The Dog Journal

USDA Today

Is It Time for USDA Animal Care Licensees to Start Wearing a Body Worn Camera?


The times are changing. USDA Animal Care, a unit within the Animal and Plant Health Inspection Service, administers the Animal Welfare Act (AWA). This federal law establishes requirements concerning the transportation, sale, and handling of certain animals. To enforce this law USDA Animal Care uses Inspectors throughout the country providing unannounced inspections. These inspections are regularly posted on the web for the world to see.

Improved transparency

Understanding that a body-worn camera may result in better transparency and accountability and thus may improve the inspection process for both the licensee and the Inspectors. In many regulated industries, there is a lack of trust and confidence in the inspection process. This lack of confidence is exacerbated by some questions, comments and assertions between Inspectors and the regulated community. Video footage captured during these unannounced inspections might provide better documentation to help confirm the nature of events and support accounts articulated by Inspectors or the Licensees.

Increased civility 

People often change their behavior when they are informed that the encounter is being recorded. This “civilizing effect” may prevent certain situations from escalating and may improve interactions between Inspectors and Licensees. Body-worn cameras may also result in higher rates of AWA compliance to the Inspectors suggestions and criticisms during inspections and fewer complaints from Licensees about Inspectors behaviors.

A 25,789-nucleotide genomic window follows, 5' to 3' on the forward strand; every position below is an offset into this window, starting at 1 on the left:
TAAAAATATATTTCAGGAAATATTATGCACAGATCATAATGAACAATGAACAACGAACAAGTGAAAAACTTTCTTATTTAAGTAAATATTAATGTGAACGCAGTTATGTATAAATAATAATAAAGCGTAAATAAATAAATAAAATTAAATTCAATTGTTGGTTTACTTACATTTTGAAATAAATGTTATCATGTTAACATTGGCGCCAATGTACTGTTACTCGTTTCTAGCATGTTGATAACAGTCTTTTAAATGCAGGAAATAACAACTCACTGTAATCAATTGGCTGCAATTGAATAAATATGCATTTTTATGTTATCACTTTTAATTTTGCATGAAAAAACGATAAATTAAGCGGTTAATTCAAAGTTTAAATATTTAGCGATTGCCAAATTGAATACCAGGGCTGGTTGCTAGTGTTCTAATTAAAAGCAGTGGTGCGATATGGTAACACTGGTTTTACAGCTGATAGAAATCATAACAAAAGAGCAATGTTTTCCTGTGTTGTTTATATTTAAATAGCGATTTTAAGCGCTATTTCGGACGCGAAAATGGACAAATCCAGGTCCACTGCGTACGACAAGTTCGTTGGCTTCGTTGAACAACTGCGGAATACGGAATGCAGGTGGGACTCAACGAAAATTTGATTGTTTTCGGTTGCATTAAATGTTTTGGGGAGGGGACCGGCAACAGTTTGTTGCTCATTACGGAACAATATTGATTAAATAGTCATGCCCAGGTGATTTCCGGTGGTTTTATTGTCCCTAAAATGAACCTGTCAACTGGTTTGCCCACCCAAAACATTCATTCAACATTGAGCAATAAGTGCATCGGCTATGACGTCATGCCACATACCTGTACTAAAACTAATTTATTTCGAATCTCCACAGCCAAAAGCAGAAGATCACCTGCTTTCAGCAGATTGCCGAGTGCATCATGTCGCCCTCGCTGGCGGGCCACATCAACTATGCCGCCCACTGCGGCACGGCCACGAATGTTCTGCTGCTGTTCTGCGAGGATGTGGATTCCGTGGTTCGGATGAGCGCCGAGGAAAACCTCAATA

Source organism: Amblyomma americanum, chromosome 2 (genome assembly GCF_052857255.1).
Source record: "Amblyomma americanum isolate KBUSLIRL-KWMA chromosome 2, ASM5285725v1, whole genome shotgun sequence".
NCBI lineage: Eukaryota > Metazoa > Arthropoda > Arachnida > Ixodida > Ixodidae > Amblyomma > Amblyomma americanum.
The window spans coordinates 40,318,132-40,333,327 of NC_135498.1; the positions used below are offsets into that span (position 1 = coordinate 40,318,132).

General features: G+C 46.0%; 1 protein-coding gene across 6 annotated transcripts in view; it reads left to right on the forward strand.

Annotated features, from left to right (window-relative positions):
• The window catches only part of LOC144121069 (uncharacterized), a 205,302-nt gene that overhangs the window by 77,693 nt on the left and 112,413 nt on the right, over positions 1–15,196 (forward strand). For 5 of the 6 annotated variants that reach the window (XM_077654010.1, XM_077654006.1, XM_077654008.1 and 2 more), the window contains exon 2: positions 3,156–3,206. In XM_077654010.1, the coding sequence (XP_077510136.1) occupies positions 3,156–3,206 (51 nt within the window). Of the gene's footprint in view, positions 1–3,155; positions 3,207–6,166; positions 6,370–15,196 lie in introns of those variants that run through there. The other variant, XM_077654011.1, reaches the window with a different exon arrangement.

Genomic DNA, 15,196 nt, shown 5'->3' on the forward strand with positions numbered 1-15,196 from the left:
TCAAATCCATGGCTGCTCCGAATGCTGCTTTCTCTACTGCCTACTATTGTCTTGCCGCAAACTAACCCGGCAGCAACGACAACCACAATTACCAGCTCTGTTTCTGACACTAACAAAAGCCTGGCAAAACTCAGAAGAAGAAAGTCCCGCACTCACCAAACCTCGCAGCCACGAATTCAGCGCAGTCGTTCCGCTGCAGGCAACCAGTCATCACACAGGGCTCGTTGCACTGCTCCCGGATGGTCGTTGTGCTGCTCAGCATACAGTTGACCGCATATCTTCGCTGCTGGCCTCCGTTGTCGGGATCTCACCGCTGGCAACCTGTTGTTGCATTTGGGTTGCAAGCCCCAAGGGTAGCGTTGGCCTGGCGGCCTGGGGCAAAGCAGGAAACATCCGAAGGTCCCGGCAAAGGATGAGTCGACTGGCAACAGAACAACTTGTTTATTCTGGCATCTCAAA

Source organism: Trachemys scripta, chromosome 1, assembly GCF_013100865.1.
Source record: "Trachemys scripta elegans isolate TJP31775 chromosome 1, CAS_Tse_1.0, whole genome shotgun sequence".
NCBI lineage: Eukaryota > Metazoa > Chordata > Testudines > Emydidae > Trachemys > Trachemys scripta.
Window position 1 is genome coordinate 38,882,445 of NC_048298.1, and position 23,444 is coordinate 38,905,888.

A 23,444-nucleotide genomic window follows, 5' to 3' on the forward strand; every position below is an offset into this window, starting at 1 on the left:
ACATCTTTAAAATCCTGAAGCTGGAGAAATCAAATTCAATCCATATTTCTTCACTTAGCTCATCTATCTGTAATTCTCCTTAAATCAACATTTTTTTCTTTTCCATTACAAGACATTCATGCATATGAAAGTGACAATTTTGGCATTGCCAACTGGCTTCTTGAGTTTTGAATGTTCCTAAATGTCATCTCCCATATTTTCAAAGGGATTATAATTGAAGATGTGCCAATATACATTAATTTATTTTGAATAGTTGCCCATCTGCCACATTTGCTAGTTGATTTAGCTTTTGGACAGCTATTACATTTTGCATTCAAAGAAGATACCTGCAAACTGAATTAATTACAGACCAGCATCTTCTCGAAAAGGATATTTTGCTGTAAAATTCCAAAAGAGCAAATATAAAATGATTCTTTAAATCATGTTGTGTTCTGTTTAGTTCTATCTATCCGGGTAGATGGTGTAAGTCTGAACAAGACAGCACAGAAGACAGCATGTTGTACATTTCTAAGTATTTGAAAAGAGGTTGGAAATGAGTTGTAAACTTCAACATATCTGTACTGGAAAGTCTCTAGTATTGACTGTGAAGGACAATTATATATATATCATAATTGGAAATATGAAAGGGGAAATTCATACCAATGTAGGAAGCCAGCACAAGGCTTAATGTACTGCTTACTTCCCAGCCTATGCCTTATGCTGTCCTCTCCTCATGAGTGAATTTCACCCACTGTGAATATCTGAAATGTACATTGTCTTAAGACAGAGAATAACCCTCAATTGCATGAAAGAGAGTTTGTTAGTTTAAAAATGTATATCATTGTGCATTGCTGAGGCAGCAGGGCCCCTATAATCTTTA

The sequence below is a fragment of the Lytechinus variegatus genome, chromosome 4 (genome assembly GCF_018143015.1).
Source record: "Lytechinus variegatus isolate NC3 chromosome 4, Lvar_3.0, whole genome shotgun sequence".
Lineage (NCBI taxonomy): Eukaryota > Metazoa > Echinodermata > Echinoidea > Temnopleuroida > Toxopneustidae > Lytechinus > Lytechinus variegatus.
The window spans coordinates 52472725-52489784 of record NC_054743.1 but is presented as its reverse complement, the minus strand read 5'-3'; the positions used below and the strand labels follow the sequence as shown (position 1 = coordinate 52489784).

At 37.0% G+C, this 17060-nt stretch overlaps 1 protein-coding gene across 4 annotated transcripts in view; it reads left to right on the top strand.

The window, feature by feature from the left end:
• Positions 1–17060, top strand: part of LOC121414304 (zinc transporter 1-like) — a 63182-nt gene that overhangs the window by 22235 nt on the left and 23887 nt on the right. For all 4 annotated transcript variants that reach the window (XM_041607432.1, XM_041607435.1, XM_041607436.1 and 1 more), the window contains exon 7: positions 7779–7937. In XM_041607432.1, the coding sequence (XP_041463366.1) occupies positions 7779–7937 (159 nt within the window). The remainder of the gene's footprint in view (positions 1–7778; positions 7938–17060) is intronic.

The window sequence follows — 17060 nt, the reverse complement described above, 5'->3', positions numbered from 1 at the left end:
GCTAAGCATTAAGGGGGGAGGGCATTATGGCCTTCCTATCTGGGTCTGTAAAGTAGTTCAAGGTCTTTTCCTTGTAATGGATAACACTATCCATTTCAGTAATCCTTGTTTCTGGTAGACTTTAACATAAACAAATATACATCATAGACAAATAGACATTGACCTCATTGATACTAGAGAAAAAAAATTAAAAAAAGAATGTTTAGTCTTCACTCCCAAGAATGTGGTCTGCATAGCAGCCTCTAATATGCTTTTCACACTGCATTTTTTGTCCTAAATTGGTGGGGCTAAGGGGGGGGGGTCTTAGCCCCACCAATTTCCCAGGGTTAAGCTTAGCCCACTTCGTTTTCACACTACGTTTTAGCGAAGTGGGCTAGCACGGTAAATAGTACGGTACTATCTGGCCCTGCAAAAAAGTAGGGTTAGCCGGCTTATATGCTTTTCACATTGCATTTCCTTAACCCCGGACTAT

Corroborating documentation

Footage captured may also be used as documentation in USDA’s Appeal Process. Proponents have suggested that video captured by body-worn cameras may help document the occurrence and nature of various types of non-compliances. If a licensee has video/ audio documentation, they should have more confidence in a process that reviews documentation and does not rely solely on the documentation that is being disputed. Having the words of the Inspector played back will provide context and content that the Inspection report alone my not provide. Training opportunities. The use of body-worn cameras also offers potential opportunities to advance compliance from the licensees. Having a recorded inspection allows the Licensee to review the inspection days, weeks and even months later. This “refresher” could remind them of the topics covered and suggestions offered by the Inspectors. Should a Licensee need to generate an appeal, the video of the inspection would give USDA the opportunity to find gaps in their consistency or training.

This article was written by Patrick Keith, a former USDA Compliance Specialist. For any questions regarding USDA compliance, you can contact Pat with Innovative Compliance and Coaching at 317-938-7600

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